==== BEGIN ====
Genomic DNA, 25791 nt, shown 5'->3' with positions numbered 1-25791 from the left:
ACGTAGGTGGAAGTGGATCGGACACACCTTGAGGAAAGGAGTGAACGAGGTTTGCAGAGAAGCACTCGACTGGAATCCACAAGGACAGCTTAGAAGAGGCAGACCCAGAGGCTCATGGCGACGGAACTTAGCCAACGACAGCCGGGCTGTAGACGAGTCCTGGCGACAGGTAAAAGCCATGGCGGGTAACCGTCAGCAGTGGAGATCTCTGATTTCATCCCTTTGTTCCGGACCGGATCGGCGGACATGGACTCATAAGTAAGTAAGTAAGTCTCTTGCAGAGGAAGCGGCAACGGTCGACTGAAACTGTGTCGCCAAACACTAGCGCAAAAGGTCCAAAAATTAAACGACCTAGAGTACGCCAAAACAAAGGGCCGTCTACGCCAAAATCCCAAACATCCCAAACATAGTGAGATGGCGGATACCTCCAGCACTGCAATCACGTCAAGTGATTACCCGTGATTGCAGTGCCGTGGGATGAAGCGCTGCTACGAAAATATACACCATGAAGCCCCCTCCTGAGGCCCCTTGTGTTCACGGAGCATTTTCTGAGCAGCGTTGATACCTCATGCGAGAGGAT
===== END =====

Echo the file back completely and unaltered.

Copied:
Genomic DNA, 25791 nt, shown 5'->3' with positions numbered 1-25791 from the left:
ACGTAGGTGGAAGTGGATCGGACACACCTTGAGGAAAGGAGTGAACGAGGTTTGCAGAGAAGCACTCGACTGGAATCCACAAGGACAGCTTAGAAGAGGCAGACCCAGAGGCTCATGGCGACGGAACTTAGCCAACGACAGCCGGGCTGTAGACGAGTCCTGGCGACAGGTAAAAGCCATGGCGGGTAACCGTCAGCAGTGGAGATCTCTGATTTCATCCCTTTGTTCCGGACCGGATCGGCGGACATGGACTCATAAGTAAGTAAGTAAGTCTCTTGCAGAGGAAGCGGCAACGGTCGACTGAAACTGTGTCGCCAAACACTAGCGCAAAAGGTCCAAAAATTAAACGACCTAGAGTACGCCAAAACAAAGGGCCGTCTACGCCAAAATCCCAAACATCCCAAACATAGTGAGATGGCGGATACCTCCAGCACTGCAATCACGTCAAGTGATTACCCGTGATTGCAGTGCCGTGGGATGAAGCGCTGCTACGAAAATATACACCATGAAGCCCCCTCCTGAGGCCCCTTGTGTTCACGGAGCATTTTCTGAGCAGCGTTGATACCTCATGCGAGAGGAT